What is a Health Savings Account?
A Health Savings Account (HSA) is a tax-exempt trust or custodial account established exclusively for the purpose of paying or reimbursing qualified medical expenses of you, your spouse, and your dependents.
Am I Eligible for a HSA?
You are eligible for a regular HSA contribution if, with respect to any month, you:
What is a HDHP?
A High Deductible Health Plan is a plan with an annual deductible no less than the amounts shown in the chart that follows:
|HDHP Annual Deductible|
|Tax Year||2016||2017||2018 & Later|
Are There Other Requirements for the HDHP?
Yes. For HSA purposes, the HDHP must limit out-of-pocket expenses to no more than the amounts shown in the chart that follows:
|Maximum Out-of-Pocket Expenses|
|Tax year||2016||2017||2018 & Later|
What are a HSA Owner's Responsibilities?
If you are eligible, you can establish a HSA in much the same way you would establish an IRA - with a qualified trustee or custodian. Each year, you are responsible for determining your allowable annual HSA contribution and whether you have qualified medical expenses eligible for reimbursement with nontaxable HSA distributions.
Determining your eligibility to establish a HSA and determining your allowable contributions and distributions may require the guidance of a tax or legal professional. Your HSA custodian/trustee is not responsible for the determination of your allowable HSA contributions or whether you have qualified medical expenses.
Who Can Contribute to My HSA?
If you meet the eligibility requirements for a HSA, you, your employer, your family members, and any other person (including nonindividuals) may contribute to your HSA. This is true whether you are self-employed or unemployed.
How Much Can I Contribute to My HSA?
The maximum annual contribution amount is the standard limit as shown in the chart below.
Additionally, a "catch-up" contribution is available for eligible individuals who are age 55 or older by the end of their taxable year and have not enrolled in Medicare. The chart that follows shows the contribution limits:
|Standard Limit||Self Only||$3,350||$3,400||$3,400|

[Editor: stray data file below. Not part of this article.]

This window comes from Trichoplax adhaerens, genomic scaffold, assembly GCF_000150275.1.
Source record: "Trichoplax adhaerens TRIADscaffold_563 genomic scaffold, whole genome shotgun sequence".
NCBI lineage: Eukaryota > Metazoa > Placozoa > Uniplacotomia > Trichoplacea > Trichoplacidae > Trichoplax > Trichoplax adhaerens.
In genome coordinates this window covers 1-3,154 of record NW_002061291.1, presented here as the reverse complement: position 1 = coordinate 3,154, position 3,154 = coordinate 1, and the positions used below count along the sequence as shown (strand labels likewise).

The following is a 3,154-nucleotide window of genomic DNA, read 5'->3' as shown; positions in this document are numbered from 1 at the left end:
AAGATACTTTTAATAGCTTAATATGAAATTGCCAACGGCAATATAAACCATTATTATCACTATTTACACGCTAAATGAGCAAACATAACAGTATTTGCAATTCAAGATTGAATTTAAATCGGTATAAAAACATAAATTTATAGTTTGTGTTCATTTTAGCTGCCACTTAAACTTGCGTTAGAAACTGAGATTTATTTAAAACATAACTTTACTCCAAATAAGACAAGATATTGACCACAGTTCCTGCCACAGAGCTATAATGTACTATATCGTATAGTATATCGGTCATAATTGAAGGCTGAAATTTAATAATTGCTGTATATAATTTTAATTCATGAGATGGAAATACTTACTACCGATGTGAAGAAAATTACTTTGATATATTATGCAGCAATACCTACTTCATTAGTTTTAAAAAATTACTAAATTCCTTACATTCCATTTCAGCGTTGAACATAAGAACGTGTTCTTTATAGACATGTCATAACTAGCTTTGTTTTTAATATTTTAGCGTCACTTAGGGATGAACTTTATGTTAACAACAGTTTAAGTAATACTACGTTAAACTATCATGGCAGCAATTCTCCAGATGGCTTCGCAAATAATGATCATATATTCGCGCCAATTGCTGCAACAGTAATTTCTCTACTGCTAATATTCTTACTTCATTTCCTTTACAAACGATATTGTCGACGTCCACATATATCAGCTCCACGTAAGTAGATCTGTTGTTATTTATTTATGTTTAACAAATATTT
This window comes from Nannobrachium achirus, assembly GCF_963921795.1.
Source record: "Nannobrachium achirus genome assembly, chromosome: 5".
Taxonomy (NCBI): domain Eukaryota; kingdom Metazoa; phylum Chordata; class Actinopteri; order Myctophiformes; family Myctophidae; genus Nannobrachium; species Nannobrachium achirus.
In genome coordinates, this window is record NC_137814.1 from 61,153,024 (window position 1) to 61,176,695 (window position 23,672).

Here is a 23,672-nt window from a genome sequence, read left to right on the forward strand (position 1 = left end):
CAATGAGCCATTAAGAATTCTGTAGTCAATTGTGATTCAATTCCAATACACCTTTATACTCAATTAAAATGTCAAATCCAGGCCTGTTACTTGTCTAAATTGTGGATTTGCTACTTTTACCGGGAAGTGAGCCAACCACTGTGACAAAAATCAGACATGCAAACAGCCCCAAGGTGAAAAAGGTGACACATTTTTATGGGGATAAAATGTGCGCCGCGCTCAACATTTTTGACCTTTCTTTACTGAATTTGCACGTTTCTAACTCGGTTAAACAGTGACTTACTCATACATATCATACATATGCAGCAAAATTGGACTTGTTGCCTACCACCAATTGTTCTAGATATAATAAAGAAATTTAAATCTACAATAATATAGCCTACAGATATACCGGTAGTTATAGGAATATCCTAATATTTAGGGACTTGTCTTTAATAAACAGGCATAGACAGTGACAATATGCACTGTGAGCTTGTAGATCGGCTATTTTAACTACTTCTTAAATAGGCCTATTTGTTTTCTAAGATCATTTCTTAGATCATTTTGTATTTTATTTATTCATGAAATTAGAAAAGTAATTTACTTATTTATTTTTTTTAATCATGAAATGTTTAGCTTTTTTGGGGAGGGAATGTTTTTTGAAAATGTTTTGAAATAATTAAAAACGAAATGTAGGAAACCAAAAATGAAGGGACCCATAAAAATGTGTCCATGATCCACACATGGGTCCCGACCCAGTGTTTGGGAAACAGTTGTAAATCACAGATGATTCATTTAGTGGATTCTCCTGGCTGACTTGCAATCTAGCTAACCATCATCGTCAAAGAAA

|Additional Catch-up Contribution Amount for ages 55+||$1,000||$1,000||$1,000|
What are the Federal Tax Benefits of a HSA?
Contributions to a HSA are fully deductible, the earnings grow tax deferred, and distributions for qualified medical expenses are tax free. Consult with your tax or legal professional for guidance.
How Do I Claim the Federal Tax Deduction for My HSA Contribution?
You may deduct contributions made by anyone other than your employer as long as they do not exceed the maximum annual contribution amount. Employer contributions are not wages for federal income tax purposes.
When is the Contribution Deadline for Funding a HSA?
The deadline for regular and catch-up HSA contributions is your federal income tax return due date, excluding extensions, for that taxable year. The due date for most taxpayers is April 15.
How are HSA Distributions Taxed?
HSA distributions used exclusively to pay for or reimburse qualified medical expenses incurred by you, your spouse, or your dependents are not included in gross income.
Any other distributions are included in income unless rolled over. Distributions not used to pay for or reimburse qualified medical expenses, or not rolled over, are subject to an additional 10 percent tax unless made after your death, your disability, or your attainment of age 65.
HSA custodians/trustees are not required to determine whether HSA distributions are used for qualified medical expenses.
The Internal Revenue Service (IRS) released Notice 2004-25 providing transition relief for calendar-year 2004 for eligible individuals who establish a HSA on or before April 15, 2005, from the requirement that qualified medical expenses may only be paid or reimbursed by a HSA if incurred after the HSA has been established.
How is HSA Activity Reported?
Each year, your HSA custodian/trustee reports to the IRS on IRS Form 5498 SA the contributions made to your HSA and on IRS Form 1099 SA any HSA distributions you take. In addition, you file IRS Form 8889, Health Savings Accounts (HSAs), as part of your federal income tax return to show your HSA contribution and distribution activity.
What Happens to My HSA in the Event of My Death?
If your spouse is the beneficiary of your HSA, the HSA becomes his/her HSA.
If your beneficiary is not your spouse, the HSA ceases to be a HSA as of the date of your death. If your beneficiary is your estate, the fair market value of the HSA as of the date of your death is included as income on your final income tax return. For other beneficiaries, the Fair market value of your HSA is included as income for the recipient in the tax year of your death.
Need More Information about HSA's?
The Treasury's web site has additional information about Health Savings Accounts, including answers to frequently asked questions, related IRS forms and publications, technical guidance, and links to other helpful web sites. Treasury's HSA website can be found through www.treas.gov, (click on "Health Savings Accounts") or directly at the following address: http://www.treasury.gov/resource-center/faqs/Taxes/Pages/Health-Savings-Accounts.aspx.
This Web page is effective for tax-year 2014 and thereafter. This page is intended to provide general information concerning federal tax laws governing HSA's. It is not intended to provide legal advice or to be a detailed explanation of the rules or how such rules may apply to your individual circumstances. For specific information, you are encouraged to consult your tax or legal professional. IRS Publication 969, Health Savings Accounts and other Tax Favored Health Plans and the IRS's web site, www.irs.gov, may also provide helpful information.
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